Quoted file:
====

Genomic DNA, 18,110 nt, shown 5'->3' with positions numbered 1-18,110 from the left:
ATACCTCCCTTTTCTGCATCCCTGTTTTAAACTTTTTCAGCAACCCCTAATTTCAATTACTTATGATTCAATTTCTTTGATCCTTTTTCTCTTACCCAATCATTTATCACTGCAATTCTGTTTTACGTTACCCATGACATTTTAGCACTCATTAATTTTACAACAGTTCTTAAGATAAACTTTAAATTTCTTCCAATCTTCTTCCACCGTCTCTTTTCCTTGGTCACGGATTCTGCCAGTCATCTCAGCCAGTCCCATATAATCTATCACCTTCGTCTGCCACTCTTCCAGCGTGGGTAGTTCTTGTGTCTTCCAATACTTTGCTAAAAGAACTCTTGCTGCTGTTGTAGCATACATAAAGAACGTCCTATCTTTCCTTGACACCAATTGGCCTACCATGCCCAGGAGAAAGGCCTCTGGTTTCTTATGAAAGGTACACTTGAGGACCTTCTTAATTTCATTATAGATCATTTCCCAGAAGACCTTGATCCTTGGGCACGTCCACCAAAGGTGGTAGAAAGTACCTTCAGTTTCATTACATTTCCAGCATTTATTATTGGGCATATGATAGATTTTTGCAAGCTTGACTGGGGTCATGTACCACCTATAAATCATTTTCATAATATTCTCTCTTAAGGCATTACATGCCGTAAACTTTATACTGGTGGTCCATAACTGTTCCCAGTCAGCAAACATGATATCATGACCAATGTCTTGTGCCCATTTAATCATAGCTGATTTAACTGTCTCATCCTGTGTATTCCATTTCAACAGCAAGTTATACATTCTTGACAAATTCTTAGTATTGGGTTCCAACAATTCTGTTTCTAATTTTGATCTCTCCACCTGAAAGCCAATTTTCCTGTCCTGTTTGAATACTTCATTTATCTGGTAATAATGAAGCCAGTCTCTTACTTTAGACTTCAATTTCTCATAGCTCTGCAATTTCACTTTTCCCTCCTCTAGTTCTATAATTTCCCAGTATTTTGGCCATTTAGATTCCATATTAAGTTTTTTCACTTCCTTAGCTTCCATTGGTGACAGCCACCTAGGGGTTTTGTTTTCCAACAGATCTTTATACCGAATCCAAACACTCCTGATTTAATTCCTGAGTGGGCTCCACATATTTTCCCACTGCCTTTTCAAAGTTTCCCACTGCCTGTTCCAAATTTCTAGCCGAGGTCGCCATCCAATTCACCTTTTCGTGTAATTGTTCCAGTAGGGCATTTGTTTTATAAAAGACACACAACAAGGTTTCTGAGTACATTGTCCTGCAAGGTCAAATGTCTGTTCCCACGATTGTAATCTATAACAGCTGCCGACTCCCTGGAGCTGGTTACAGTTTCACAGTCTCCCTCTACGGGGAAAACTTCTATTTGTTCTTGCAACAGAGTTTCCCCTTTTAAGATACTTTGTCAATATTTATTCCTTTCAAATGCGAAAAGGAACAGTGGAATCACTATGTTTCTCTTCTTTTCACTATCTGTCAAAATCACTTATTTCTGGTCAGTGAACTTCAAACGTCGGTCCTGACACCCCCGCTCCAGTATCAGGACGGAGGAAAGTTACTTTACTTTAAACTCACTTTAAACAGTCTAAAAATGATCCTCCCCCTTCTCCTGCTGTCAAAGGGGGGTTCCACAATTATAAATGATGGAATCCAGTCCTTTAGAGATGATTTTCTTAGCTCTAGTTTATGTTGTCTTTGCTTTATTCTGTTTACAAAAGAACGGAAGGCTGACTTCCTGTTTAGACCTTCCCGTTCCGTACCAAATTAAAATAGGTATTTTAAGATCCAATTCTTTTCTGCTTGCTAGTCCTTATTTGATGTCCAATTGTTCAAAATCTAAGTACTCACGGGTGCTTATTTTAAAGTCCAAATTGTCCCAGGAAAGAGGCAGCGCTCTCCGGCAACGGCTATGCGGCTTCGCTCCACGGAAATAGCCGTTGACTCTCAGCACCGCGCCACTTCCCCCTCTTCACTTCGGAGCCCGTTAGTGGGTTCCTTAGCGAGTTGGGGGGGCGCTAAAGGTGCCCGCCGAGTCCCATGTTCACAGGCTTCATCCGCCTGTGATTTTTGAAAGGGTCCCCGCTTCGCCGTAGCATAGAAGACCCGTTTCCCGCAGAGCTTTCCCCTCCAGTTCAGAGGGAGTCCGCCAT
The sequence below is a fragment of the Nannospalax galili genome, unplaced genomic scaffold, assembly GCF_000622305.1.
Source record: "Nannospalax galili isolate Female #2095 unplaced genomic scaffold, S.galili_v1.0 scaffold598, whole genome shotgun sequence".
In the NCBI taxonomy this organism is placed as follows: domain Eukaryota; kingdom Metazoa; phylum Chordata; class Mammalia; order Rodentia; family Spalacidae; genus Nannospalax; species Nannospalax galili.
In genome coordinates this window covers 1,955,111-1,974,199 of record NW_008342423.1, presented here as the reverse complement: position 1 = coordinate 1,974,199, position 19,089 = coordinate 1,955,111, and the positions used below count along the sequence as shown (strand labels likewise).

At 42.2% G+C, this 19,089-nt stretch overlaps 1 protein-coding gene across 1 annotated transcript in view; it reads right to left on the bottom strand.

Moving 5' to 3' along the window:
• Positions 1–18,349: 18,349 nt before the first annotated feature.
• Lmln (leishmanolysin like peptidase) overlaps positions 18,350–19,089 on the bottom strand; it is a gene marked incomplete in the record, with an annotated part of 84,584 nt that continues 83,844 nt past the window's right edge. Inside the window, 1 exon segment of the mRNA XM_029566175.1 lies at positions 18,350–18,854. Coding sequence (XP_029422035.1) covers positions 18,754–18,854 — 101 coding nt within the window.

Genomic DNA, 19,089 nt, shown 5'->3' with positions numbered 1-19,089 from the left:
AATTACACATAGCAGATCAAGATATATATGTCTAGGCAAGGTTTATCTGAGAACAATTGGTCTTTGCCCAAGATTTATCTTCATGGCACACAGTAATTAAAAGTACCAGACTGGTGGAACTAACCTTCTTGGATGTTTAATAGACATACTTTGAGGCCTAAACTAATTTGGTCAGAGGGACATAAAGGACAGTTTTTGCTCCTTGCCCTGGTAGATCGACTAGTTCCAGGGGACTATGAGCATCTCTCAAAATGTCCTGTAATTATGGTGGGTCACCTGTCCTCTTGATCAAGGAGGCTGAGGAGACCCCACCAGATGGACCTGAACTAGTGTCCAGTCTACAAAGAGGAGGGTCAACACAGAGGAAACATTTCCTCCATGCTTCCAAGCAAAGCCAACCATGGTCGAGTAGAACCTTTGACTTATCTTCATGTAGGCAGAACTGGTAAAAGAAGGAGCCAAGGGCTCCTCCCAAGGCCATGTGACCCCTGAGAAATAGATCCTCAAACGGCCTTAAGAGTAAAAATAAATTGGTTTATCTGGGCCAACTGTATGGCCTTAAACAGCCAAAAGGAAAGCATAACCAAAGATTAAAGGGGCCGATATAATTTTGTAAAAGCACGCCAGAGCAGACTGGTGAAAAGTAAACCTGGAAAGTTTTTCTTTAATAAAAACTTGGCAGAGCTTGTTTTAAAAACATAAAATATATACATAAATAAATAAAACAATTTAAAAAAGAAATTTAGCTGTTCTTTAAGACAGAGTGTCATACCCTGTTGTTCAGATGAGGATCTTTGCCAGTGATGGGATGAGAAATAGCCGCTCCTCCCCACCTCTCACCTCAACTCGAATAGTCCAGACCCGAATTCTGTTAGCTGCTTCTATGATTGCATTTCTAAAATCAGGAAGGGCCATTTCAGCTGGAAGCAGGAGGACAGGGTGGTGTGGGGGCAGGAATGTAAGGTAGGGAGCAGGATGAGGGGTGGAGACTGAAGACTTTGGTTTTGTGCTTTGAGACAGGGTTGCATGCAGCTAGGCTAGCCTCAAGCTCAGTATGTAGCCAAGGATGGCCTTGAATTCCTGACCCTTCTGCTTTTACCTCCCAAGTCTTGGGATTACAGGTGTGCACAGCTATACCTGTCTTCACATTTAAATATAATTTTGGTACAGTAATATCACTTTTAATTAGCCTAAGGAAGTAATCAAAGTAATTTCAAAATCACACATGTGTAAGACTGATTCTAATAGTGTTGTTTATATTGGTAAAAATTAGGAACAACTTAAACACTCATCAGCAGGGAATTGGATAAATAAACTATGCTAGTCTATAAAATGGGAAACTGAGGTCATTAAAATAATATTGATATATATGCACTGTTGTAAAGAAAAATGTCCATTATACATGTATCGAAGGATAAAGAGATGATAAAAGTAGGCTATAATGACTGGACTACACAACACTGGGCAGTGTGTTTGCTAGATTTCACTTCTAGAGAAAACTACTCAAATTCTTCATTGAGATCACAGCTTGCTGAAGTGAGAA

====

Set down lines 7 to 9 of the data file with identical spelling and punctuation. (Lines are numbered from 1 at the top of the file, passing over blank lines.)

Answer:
At 42.2% G+C, this 19,089-nt stretch overlaps 1 protein-coding gene across 1 annotated transcript in view; it reads right to left on the bottom strand.

Moving 5' to 3' along the window:
• Positions 1–18,349: 18,349 nt before the first annotated feature.